Not enough of these native jonquils to make a Calastemma garland
West of Merbein, on the floodplain of the Murray River, grows a population of a lily-like plant with bright yellow flowers. Not a daffodil, not a jonquil, but a native Australian plant.
Sometimes this yellow flowered bulb is considered part of a species that has mostly reddish flowers, Calostemma purpureum. When the flowers of Calostemma purpureum are not reddish (or purple I guess) they can be creamy, pink or a combination of the above. They can also be entirely yellow I gather. The Australian National Botanic Garden appears to have them all on display.
Calostemma luteum, if you accept a second species in this genus, has larger flowers, and all parts of the flower are predominantly yellow. But as you can see in these pictures, the middle tube and the radiating petals can be flushed with red. Although described from a plant in cultivation it can be separated in the field, at least if you live south of the Murray River...
In the online Flora of New South Wales, PlantNet, only one species is accepted. In the hard (and soon to be soft) copy Flora of Victoria both are accepted albeit our luteum only warranting a small paragraph at the end of purpureum - which is code for 'we are not really very confident about this' or 'this came to us a little late' (my co-editor Neville Walsh recalls it was the latter).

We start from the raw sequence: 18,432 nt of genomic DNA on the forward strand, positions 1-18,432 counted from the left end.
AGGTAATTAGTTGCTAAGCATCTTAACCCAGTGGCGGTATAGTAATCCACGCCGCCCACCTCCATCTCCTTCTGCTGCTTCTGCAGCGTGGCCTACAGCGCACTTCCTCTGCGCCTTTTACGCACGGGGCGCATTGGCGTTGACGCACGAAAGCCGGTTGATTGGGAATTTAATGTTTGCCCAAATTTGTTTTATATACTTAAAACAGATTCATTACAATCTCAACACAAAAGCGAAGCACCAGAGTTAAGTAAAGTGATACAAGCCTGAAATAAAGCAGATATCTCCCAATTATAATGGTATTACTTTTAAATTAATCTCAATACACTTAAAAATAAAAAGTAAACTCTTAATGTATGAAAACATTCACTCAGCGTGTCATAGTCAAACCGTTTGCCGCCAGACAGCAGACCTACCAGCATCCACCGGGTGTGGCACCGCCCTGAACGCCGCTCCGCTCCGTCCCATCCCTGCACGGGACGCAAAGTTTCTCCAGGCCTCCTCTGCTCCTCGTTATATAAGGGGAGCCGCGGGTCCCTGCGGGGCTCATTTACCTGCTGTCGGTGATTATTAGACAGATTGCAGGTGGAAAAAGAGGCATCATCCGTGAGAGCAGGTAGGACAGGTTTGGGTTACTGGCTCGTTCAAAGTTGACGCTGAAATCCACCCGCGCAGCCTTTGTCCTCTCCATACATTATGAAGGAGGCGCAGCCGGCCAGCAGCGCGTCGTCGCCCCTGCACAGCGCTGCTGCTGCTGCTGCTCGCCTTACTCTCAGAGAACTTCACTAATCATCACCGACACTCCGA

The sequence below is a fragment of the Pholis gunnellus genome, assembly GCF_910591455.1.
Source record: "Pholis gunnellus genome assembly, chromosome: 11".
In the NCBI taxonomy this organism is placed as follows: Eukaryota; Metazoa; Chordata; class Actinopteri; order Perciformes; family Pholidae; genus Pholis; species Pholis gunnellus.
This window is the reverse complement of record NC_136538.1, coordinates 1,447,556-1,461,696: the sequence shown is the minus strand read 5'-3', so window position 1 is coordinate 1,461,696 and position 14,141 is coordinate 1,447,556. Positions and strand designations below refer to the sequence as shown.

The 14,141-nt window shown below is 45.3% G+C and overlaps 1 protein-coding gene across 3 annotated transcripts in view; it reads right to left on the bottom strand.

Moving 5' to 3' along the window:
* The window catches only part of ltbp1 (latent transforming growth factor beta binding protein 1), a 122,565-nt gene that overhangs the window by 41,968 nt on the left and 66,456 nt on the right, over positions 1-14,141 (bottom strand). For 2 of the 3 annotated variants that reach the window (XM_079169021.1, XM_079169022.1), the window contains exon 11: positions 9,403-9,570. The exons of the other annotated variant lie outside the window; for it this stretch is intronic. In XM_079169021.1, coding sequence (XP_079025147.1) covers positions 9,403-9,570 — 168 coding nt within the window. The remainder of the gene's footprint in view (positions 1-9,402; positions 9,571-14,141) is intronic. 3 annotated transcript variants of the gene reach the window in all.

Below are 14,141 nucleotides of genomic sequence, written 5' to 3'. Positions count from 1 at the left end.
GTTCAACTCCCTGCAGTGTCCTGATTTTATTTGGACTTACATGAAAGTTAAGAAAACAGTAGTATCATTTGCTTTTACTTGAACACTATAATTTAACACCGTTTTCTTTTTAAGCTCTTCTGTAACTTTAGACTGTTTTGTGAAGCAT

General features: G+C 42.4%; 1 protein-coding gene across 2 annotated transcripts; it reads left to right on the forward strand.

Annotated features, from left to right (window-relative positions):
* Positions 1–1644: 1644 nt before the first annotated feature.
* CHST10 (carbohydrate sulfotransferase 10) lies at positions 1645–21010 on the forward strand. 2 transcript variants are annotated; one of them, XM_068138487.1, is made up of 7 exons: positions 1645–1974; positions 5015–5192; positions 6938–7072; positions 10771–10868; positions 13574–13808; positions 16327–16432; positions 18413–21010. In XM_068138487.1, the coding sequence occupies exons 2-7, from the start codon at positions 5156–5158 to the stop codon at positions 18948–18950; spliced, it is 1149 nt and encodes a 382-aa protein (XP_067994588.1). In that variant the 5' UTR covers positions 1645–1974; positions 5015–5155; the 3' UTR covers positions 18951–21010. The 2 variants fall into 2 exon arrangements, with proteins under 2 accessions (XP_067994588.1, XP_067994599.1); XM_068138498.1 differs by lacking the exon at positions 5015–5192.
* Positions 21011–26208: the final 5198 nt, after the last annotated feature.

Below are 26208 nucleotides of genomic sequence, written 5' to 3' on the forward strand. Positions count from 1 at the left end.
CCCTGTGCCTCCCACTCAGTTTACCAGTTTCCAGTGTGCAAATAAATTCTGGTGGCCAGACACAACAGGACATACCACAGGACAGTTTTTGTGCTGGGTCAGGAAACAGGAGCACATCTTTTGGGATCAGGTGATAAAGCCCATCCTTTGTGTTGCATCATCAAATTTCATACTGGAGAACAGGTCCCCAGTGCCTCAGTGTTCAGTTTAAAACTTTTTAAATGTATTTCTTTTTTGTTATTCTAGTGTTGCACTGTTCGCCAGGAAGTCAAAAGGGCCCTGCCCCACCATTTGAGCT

Calostemma purpureum and Calostemma luteum extend into South Australia and New South Wales along the Murray-Darling system, and if you accept the latter it goes all the way into Queensland (otherwise of course the purpureum thingo does and happens to be only yellow in that State...).
In Victoria both species (we accept them remember) grow in flood prone lands near the Murray River between Boundary Bend and Wentworth. The red flowered species can appear in hundreds or even thousands in a good season. That season, for both species, is February to April.
In 2008 a third (or second) species was described from South Australia, called Calostemma abdicatum. Its flowers are missing the whole tube bit, as well as being large like luteum but coloured like purpureum. So there is not much debate about this one being different to the other(s).
Our Calostemma luteum in the Royal Botanic Gardens were almost finished flowering by the time I photographed them a week or so ago (these are the fruits, or perhaps bulbils?). They live in our rare and threatened garden bed, just above The Terrace cafe, and I presume they come from the clump discovered in March 1994, the only population so far known in Victoria. It's either rather rare or rather absent in Victoria, depending on your taxonomy.
Calostemma is in the plant family Amarillidaceae, as you'd expect, in both its traditional and newer expanded form. This family in its narrowest sense also contains the daffodil and jonquil, as well the Crinum Lily and various other showy bulbs.
Any Calostemma is called the Garland Lily. The yellow flowered ones, Calostemma luteum if you like, are called the Yellow Garland Lily and in at least one case the Native Jonquil. That last name reeks of colonial servitude but it's pretty damn accurate and useful.